Component Declaration Exemption

Bread Crumbs and Toasted Wheat Crumbs

When "bread crumbs" or "(naming the bread) crumbs" are used as an ingredient in a food, they are exempt from component declaration if they are made from a single type of bread that meets a standard prescribed under B.13.021 to B.13.029 of the FDR. No form or shape of bread is stipulated in the component exemption [B.01.009(1) item 10, FDR].

When "bread crumbs" is used as a generic common name in the list of ingredients to refer to a mixture of crumbs of various types of bread, there is no component exemption.

Toasted wheat crumbs are exempt from component declaration only when they are used in or as a binder, filler or breading of a food product [B.01.009(1), item 36, FDR].

Refer to the Ingredients Exempt from Component Declaration Table in the Components section of the List of Ingredients page for a complete list of products exempt from component declaration in the list of ingredients and exceptions.

Alimentary Pastes

Alimentary paste made with tomato or spinach powder is, when used as an ingredient in another food, exempt from component listing under B.01.009(1), item 28 of the FDR, provided it does not contain any form of egg, or any flour other than wheat flour. Tomato and spinach powders are not considered to be "flour".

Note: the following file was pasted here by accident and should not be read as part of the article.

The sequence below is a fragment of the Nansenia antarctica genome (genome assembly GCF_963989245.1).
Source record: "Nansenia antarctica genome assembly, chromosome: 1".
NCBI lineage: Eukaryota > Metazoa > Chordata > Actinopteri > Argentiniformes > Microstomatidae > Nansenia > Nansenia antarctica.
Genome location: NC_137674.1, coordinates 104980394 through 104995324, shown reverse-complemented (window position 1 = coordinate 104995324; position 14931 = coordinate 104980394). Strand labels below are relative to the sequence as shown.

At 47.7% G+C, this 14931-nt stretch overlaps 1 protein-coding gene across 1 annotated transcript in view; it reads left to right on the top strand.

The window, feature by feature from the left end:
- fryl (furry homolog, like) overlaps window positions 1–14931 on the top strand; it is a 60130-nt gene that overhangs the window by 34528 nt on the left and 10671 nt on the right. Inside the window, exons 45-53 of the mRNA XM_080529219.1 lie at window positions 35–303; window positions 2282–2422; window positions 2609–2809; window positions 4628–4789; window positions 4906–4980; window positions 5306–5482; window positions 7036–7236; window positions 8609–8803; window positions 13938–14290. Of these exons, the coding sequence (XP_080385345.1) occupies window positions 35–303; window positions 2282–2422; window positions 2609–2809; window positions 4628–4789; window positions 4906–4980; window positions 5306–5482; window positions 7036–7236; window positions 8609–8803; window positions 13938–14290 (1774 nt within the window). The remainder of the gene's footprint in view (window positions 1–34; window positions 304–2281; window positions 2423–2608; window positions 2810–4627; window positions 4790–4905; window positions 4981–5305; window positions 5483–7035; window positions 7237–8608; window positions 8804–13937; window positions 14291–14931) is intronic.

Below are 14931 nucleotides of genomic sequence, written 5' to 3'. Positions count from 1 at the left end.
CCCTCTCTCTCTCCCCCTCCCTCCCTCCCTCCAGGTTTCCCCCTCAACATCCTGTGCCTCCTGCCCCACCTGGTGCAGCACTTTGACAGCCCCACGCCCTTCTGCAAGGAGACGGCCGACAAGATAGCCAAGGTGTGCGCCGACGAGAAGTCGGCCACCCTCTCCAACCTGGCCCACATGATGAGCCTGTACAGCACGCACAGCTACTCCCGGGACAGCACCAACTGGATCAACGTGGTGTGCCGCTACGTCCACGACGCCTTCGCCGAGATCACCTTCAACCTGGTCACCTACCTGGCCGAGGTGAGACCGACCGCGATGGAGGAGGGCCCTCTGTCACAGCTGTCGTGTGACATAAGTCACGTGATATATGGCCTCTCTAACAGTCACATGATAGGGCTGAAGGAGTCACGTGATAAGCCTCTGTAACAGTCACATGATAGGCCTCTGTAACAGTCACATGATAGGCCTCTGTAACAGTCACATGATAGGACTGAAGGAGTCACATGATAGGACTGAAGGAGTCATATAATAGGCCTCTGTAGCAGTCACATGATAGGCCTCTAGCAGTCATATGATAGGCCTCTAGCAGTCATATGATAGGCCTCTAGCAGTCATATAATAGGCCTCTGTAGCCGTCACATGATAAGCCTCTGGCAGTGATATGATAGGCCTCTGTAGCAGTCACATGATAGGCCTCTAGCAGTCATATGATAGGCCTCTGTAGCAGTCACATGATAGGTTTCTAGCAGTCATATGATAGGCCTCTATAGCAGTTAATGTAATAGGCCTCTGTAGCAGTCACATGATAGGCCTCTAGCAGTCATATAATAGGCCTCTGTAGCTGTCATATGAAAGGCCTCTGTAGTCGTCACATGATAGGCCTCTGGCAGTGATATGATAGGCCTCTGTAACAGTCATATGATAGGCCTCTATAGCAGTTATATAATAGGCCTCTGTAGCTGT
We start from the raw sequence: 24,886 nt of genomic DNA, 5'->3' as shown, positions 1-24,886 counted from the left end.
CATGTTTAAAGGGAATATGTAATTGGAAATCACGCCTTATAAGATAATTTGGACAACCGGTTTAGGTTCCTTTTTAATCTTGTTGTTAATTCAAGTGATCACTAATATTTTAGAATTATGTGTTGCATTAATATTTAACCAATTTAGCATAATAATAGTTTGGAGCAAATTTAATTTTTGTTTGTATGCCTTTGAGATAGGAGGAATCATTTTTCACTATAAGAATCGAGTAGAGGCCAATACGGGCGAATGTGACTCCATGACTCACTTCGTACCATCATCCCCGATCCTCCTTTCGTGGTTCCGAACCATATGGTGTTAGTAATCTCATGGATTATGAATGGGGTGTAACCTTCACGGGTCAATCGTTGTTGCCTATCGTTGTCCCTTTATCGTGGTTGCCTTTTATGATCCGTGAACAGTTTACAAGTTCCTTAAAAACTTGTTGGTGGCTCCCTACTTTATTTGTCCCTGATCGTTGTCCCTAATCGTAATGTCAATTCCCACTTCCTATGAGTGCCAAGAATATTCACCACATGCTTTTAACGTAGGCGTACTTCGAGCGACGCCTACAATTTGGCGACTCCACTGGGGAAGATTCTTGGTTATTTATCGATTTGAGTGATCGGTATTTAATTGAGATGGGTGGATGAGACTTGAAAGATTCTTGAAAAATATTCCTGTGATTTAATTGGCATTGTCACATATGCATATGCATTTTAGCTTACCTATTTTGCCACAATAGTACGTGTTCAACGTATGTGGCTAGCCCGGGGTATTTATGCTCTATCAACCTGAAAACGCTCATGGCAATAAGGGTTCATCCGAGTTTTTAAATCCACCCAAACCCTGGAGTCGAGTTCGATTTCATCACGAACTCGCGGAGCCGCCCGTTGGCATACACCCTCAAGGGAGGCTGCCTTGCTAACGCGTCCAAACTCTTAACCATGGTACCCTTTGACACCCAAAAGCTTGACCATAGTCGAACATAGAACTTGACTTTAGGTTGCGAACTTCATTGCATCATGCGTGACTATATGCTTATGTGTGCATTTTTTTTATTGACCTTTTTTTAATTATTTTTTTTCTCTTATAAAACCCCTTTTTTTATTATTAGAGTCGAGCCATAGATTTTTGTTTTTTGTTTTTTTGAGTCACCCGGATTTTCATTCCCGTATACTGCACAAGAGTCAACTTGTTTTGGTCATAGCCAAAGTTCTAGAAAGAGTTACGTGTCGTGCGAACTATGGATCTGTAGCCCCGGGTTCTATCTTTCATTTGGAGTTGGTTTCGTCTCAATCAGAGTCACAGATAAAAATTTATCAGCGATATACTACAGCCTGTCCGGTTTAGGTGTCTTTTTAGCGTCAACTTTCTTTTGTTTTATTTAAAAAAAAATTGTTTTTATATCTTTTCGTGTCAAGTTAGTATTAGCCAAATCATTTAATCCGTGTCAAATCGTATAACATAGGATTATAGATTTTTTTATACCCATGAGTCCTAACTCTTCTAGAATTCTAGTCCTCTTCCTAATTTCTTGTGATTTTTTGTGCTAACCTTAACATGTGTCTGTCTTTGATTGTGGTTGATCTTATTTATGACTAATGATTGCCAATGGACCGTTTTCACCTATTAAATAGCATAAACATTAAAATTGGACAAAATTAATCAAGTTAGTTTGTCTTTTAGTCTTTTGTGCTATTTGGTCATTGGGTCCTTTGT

Refer to the Ingredients Exempt from Component Declaration Table in the Components section of the List of Ingredients page for a complete list of products exempt from component declaration in the list of ingredients and exceptions.

Enriched Flour

When enriched flour is used as an ingredient in any food, the vitamin and mineral nutrient components are not required to be declared in the list of ingredients [B.01.009, FDR]. If they are declared voluntarily in the list of ingredients, they are still exempt from declaration in the Nutrition Facts table [B.01.402(7), FDR], except if they are the subject of a claim.

For additional information, see to Reasons for Losing the Exemption.

Position of Water in the List of Ingredients

Many bakery products have water as an ingredient. The position of water in the list of ingredients can be based on the weight of the added water that remains in the food after processing. For example, if the moisture content of all ingredients, except water, prior to processing is 12% and the total moisture content of the finished product is 35%, the amount of added water that remains would be approximately 23% (35% minus 12%). Water should then appear in its proper place in the list of ingredients in descending order of proportion by weight, based on the 23% figure.

Net Quantity – Grain and Bakery Products

The net quantity of most grain and bakery products is to be declared by weight in metric units.

The CPLR provides for net quantity to be declared according to the established trade practices in some situations [Section 21, CPLR]. You can find more information on established trade practices for net quantity declarations for foods such as fruit cakes, donuts and other grain and bakery products in the Established Trade practices table found in the When to Use Weight, Volume or Count section of the Net Quantity page.

Nutrition Labelling – Grain and Bakery Products

Serving Size for Bread